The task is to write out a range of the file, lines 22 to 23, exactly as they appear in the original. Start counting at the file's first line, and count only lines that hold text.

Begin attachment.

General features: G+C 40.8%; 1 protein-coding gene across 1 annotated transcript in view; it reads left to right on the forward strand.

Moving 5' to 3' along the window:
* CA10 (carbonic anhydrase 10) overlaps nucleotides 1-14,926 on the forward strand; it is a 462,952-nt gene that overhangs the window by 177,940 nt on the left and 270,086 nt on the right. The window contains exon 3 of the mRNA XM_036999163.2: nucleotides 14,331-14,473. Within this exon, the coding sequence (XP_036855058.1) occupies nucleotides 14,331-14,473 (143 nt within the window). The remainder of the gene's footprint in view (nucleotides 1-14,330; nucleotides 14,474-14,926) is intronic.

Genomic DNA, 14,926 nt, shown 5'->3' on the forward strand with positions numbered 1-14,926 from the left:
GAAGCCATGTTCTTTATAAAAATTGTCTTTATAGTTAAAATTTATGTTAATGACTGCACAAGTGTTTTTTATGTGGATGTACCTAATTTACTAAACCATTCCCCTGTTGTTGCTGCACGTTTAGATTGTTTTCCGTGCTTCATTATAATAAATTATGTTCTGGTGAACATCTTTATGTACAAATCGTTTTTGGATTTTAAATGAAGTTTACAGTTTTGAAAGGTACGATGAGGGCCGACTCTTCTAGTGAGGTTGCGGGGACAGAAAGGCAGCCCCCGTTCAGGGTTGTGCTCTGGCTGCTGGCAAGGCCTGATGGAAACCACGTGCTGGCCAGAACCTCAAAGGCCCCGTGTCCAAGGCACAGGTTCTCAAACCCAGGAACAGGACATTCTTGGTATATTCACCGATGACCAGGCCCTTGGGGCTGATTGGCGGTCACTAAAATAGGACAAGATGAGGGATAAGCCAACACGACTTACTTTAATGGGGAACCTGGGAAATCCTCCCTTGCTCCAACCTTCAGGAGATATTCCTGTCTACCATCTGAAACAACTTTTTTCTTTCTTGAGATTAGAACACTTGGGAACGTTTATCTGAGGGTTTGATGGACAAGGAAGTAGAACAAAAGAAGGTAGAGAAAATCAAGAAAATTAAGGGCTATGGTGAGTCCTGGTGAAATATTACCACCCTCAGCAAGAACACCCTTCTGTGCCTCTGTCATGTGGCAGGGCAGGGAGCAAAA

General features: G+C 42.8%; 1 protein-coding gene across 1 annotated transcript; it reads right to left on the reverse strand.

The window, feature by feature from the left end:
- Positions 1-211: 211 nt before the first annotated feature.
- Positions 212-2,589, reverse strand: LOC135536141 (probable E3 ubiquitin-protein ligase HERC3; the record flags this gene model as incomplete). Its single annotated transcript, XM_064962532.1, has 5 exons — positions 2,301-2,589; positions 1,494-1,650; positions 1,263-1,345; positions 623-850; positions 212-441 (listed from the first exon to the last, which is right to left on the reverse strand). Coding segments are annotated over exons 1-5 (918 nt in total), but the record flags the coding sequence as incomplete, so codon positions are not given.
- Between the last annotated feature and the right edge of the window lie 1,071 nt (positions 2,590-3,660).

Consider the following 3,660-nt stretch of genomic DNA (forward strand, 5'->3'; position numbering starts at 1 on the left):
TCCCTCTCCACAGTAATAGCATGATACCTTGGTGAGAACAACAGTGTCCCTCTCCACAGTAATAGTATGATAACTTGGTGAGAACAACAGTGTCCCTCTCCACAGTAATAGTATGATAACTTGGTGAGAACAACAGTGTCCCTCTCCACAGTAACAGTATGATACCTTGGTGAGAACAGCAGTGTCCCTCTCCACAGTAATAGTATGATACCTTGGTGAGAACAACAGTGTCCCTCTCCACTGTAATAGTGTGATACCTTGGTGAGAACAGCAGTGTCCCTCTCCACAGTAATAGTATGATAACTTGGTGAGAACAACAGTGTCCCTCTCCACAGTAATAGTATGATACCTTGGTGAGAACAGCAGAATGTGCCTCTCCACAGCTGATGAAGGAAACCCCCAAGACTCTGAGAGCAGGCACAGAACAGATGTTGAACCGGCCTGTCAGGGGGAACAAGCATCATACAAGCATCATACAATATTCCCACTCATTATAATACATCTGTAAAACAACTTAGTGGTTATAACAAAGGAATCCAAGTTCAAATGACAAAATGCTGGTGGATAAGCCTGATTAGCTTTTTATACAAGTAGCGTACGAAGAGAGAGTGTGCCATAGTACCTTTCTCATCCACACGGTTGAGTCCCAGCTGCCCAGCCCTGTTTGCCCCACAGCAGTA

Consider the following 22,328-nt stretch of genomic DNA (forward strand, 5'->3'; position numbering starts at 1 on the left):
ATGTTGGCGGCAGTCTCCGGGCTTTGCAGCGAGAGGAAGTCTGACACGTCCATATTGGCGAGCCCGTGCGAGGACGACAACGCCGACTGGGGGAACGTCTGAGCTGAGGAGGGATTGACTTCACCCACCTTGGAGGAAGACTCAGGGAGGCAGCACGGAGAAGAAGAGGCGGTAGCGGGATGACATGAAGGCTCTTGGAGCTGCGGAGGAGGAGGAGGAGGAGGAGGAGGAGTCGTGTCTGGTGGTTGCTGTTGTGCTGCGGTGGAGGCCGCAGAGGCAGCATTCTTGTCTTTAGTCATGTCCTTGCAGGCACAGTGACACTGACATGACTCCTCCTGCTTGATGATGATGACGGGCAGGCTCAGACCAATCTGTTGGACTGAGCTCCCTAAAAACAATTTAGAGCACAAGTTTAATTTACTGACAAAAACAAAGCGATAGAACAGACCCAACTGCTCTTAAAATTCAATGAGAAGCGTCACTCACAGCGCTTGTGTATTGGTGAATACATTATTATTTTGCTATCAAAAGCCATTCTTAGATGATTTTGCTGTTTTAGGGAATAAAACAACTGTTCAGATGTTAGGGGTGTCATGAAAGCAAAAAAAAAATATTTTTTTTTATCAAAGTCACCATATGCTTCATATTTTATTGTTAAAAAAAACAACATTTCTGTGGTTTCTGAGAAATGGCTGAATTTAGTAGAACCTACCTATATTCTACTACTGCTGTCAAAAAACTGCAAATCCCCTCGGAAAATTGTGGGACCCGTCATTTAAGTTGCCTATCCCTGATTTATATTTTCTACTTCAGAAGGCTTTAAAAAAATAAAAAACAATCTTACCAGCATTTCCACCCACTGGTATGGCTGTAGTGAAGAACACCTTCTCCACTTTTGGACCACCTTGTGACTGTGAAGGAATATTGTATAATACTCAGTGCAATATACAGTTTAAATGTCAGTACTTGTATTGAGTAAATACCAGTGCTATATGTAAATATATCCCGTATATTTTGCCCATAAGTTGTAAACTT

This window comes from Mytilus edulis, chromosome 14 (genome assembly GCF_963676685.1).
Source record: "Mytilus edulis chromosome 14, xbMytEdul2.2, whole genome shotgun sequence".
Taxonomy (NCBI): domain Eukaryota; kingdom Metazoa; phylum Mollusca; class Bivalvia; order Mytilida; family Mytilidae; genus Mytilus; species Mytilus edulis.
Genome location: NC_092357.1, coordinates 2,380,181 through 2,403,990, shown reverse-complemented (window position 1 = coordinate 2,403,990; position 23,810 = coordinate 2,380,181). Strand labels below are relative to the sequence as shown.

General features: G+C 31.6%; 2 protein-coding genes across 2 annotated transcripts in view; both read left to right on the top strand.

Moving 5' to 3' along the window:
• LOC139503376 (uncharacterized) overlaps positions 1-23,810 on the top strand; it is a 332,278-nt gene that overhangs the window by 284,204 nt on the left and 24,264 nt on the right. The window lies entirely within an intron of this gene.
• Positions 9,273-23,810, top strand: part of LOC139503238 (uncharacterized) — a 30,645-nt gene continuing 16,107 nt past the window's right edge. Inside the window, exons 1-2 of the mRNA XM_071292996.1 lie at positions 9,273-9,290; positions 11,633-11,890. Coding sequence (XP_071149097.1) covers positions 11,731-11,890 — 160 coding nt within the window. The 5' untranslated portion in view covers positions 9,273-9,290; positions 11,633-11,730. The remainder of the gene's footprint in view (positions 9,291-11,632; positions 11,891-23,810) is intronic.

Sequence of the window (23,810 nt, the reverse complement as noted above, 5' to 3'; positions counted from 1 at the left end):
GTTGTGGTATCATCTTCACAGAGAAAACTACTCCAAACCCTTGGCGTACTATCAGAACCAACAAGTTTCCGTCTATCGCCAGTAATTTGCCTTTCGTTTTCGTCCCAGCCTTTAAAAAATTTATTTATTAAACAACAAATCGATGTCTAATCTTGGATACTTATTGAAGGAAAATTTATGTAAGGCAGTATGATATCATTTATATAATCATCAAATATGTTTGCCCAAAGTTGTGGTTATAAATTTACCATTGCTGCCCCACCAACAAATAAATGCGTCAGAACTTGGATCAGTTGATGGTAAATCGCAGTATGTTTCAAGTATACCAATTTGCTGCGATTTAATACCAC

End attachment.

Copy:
• Positions 9,273-23,810, top strand: part of LOC139503238 (uncharacterized) — a 30,645-nt gene continuing 16,107 nt past the window's right edge. Inside the window, exons 1-2 of the mRNA XM_071292996.1 lie at positions 9,273-9,290; positions 11,633-11,890. Coding sequence (XP_071149097.1) covers positions 11,731-11,890 — 160 coding nt within the window. The 5' untranslated portion in view covers positions 9,273-9,290; positions 11,633-11,730. The remainder of the gene's footprint in view (positions 9,291-11,632; positions 11,891-23,810) is intronic.

Sequence of the window (23,810 nt, the reverse complement as noted above, 5' to 3'; positions counted from 1 at the left end):